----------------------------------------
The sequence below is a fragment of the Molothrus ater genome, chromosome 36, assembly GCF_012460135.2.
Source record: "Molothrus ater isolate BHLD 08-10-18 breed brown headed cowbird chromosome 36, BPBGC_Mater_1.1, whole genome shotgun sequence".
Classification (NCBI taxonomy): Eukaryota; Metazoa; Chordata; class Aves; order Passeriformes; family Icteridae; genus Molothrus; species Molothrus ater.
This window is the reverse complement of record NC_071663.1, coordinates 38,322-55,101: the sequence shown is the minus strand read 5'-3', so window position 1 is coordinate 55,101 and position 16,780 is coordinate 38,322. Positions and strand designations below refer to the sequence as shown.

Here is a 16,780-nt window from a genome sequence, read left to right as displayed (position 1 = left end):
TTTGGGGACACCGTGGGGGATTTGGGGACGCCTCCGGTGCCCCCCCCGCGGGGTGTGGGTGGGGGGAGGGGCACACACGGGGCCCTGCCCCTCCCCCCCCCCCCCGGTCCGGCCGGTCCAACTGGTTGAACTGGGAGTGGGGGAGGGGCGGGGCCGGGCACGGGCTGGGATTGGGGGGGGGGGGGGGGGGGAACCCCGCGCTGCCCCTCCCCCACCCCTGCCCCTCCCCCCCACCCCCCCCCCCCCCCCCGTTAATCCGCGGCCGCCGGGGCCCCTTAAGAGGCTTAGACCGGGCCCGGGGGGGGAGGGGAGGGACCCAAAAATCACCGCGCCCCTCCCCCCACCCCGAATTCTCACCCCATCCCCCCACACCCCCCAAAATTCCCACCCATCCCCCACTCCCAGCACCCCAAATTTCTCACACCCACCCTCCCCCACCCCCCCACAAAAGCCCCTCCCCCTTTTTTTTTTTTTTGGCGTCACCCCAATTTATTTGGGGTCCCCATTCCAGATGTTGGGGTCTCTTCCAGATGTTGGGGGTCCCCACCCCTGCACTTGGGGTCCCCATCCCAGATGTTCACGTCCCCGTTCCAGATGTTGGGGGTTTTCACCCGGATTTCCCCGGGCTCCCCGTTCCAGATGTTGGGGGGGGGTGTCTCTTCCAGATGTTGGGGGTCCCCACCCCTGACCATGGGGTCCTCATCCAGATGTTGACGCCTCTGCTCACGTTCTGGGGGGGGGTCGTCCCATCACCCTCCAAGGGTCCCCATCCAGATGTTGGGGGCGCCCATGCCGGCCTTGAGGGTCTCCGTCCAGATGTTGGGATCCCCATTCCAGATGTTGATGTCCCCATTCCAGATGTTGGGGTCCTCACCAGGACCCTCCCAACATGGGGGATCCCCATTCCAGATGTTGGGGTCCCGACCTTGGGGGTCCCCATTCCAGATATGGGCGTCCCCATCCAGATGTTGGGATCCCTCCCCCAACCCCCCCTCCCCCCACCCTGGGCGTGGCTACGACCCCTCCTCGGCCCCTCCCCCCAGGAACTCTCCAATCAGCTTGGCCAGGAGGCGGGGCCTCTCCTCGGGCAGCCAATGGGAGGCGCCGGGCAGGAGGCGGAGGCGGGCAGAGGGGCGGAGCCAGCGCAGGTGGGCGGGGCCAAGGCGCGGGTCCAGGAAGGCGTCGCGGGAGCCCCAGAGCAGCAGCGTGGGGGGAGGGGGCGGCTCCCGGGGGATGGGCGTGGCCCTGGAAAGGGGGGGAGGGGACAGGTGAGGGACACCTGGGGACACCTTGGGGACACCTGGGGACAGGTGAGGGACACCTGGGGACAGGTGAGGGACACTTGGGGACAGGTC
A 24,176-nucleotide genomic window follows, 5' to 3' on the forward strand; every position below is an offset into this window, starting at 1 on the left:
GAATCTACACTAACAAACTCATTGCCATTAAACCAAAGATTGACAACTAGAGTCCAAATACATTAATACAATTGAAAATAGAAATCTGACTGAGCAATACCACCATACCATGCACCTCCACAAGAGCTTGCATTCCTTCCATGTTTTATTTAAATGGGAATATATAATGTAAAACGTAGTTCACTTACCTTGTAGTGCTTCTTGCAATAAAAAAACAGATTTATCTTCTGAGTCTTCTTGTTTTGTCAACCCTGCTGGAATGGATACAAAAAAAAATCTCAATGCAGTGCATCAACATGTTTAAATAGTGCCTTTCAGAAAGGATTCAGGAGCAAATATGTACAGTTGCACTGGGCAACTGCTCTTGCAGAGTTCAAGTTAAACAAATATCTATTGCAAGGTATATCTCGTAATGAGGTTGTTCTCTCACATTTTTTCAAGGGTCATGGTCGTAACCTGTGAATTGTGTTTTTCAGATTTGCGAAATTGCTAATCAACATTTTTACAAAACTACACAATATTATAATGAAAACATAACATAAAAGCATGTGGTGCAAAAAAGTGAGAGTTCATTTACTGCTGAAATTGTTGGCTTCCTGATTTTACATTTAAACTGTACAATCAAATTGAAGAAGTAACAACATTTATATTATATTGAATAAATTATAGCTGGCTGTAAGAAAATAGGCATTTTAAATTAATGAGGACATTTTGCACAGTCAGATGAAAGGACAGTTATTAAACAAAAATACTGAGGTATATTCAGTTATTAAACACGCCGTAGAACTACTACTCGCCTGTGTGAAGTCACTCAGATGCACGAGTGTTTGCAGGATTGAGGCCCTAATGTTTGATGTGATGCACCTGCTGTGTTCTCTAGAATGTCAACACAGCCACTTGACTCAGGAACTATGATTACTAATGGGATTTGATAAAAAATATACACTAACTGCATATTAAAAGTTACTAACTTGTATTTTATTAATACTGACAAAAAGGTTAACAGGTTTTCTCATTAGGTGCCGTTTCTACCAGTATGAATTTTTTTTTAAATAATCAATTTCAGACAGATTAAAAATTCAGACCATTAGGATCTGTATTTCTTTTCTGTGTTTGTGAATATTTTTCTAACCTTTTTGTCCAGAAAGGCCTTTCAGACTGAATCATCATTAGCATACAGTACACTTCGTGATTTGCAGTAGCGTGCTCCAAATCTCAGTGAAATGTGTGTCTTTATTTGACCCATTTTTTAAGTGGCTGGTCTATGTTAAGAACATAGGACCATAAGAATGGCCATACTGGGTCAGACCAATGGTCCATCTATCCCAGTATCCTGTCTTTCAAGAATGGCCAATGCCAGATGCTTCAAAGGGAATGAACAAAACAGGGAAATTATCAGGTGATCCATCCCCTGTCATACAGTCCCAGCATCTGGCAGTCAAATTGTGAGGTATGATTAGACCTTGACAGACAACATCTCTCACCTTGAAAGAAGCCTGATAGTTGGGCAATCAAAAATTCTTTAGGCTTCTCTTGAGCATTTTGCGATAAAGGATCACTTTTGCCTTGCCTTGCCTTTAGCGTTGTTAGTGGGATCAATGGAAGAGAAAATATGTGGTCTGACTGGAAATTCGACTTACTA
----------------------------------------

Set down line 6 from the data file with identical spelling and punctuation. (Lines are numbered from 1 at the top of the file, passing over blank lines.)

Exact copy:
TTTGGGGACACCGTGGGGGATTTGGGGACGCCTCCGGTGCCCCCCCCGCGGGGTGTGGGTGGGGGGAGGGGCACACACGGGGCCCTGCCCCTCCCCCCCCCCCCCGGTCCGGCCGGTCCAACTGGTTGAACTGGGAGTGGGGGAGGGGCGGGGCCGGGCACGGGCTGGGATTGGGGGGGGGGGGGGGGGGGAACCCCGCGCTGCCCCTCCCCCACCCCTGCCCCTCCCCCCCACCCCCCCCCCCCCCCCCGTTAATCCGCGGCCGCCGGGGCCCCTTAAGAGGCTTAGACCGGGCCCGGGGGGGGAGGGGAGGGACCCAAAAATCACCGCGCCCCTCCCCCCACCCCGAATTCTCACCCCATCCCCCCACACCCCCCAAAATTCCCACCCATCCCCCACTCCCAGCACCCCAAATTTCTCACACCCACCCTCCCCCACCCCCCCACAAAAGCCCCTCCCCCTTTTTTTTTTTTTTGGCGTCACCCCAATTTATTTGGGGTCCCCATTCCAGATGTTGGGGTCTCTTCCAGATGTTGGGGGTCCCCACCCCTGCACTTGGGGTCCCCATCCCAGATGTTCACGTCCCCGTTCCAGATGTTGGGGGTTTTCACCCGGATTTCCCCGGGCTCCCCGTTCCAGATGTTGGGGGGGGGTGTCTCTTCCAGATGTTGGGGGTCCCCACCCCTGACCATGGGGTCCTCATCCAGATGTTGACGCCTCTGCTCACGTTCTGGGGGGGGGTCGTCCCATCACCCTCCAAGGGTCCCCATCCAGATGTTGGGGGCGCCCATGCCGGCCTTGAGGGTCTCCGTCCAGATGTTGGGATCCCCATTCCAGATGTTGATGTCCCCATTCCAGATGTTGGGGTCCTCACCAGGACCCTCCCAACATGGGGGATCCCCATTCCAGATGTTGGGGTCCCGACCTTGGGGGTCCCCATTCCAGATATGGGCGTCCCCATCCAGATGTTGGGATCCCTCCCCCAACCCCCCCTCCCCCCACCCTGGGCGTGGCTACGACCCCTCCTCGGCCCCTCCCCCCAGGAACTCTCCAATCAGCTTGGCCAGGAGGCGGGGCCTCTCCTCGGGCAGCCAATGGGAGGCGCCGGGCAGGAGGCGGAGGCGGGCAGAGGGGCGGAGCCAGCGCAGGTGGGCGGGGCCAAGGCGCGGGTCCAGGAAGGCGTCGCGGGAGCCCCAGAGCAGCAGCGTGGGGGGAGGGGGCGGCTCCCGGGGGATGGGCGTGGCCCTGGAAAGGGGGGGAGGGGACAGGTGAGGGACACCTGGGGACACCTTGGGGACACCTGGGGACAGGTGAGGGACACCTGGGGACAGGTGAGGGACACTTGGGGACAGGTC